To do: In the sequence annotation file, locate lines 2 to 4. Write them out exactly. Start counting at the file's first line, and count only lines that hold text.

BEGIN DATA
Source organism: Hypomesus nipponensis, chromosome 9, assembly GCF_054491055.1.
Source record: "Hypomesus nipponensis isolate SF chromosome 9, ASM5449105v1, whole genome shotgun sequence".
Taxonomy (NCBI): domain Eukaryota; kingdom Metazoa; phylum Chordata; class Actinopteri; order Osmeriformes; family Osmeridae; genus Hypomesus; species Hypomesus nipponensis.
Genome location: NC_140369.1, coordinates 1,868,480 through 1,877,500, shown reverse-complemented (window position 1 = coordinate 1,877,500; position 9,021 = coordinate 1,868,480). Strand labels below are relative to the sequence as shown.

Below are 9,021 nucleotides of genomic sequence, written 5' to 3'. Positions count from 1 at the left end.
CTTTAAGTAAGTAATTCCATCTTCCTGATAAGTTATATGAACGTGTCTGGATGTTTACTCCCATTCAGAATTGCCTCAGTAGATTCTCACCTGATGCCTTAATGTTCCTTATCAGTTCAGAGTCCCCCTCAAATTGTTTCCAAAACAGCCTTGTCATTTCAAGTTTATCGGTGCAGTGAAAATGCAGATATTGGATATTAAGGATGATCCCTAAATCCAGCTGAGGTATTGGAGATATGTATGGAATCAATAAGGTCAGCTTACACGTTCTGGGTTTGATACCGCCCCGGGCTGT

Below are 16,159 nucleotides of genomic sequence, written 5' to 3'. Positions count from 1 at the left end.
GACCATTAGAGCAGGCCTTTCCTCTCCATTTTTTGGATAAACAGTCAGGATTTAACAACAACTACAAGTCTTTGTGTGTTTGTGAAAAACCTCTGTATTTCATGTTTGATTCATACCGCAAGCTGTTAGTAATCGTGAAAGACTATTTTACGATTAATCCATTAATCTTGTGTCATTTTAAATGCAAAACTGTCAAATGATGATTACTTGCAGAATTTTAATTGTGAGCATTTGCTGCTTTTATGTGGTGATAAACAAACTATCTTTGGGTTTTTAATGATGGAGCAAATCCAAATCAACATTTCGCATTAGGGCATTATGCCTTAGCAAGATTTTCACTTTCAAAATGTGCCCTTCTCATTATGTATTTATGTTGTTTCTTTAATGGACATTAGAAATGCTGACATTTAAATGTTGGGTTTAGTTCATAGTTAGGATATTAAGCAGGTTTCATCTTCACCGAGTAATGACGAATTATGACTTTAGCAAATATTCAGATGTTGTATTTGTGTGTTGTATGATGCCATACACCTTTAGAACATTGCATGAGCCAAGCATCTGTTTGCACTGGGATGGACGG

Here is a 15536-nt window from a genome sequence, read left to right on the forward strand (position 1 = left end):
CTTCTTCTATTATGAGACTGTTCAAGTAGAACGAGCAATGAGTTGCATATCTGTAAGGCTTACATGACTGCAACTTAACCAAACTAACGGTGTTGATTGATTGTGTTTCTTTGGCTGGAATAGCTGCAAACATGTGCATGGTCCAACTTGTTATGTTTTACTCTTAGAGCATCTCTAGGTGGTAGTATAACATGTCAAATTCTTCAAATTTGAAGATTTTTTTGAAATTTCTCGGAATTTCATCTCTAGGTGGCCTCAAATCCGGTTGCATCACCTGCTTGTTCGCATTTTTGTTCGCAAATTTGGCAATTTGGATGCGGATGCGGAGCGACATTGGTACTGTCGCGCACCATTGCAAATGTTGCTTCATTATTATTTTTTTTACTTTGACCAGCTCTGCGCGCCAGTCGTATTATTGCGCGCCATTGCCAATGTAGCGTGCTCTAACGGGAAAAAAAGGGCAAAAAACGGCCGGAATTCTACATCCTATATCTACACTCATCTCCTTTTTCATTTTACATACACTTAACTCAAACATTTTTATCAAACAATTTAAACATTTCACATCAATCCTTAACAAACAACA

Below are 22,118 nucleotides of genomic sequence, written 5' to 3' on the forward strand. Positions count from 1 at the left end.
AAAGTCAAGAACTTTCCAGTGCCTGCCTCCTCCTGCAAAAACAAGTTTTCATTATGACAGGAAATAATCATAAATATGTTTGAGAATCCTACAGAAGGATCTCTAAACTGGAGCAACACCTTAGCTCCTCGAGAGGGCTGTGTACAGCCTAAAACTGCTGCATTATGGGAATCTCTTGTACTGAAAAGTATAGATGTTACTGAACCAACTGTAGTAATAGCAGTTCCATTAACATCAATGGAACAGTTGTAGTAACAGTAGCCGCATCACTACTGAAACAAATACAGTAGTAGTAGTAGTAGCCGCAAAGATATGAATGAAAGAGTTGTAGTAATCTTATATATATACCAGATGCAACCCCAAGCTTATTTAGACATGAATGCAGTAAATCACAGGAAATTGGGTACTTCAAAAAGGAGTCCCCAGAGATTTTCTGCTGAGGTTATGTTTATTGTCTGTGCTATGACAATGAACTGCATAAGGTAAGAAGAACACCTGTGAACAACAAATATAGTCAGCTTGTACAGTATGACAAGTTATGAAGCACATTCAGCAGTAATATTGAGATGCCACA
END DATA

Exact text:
Source record: "Hypomesus nipponensis isolate SF chromosome 9, ASM5449105v1, whole genome shotgun sequence".
Taxonomy (NCBI): domain Eukaryota; kingdom Metazoa; phylum Chordata; class Actinopteri; order Osmeriformes; family Osmeridae; genus Hypomesus; species Hypomesus nipponensis.
Genome location: NC_140369.1, coordinates 1,868,480 through 1,877,500, shown reverse-complemented (window position 1 = coordinate 1,877,500; position 9,021 = coordinate 1,868,480). Strand labels below are relative to the sequence as shown.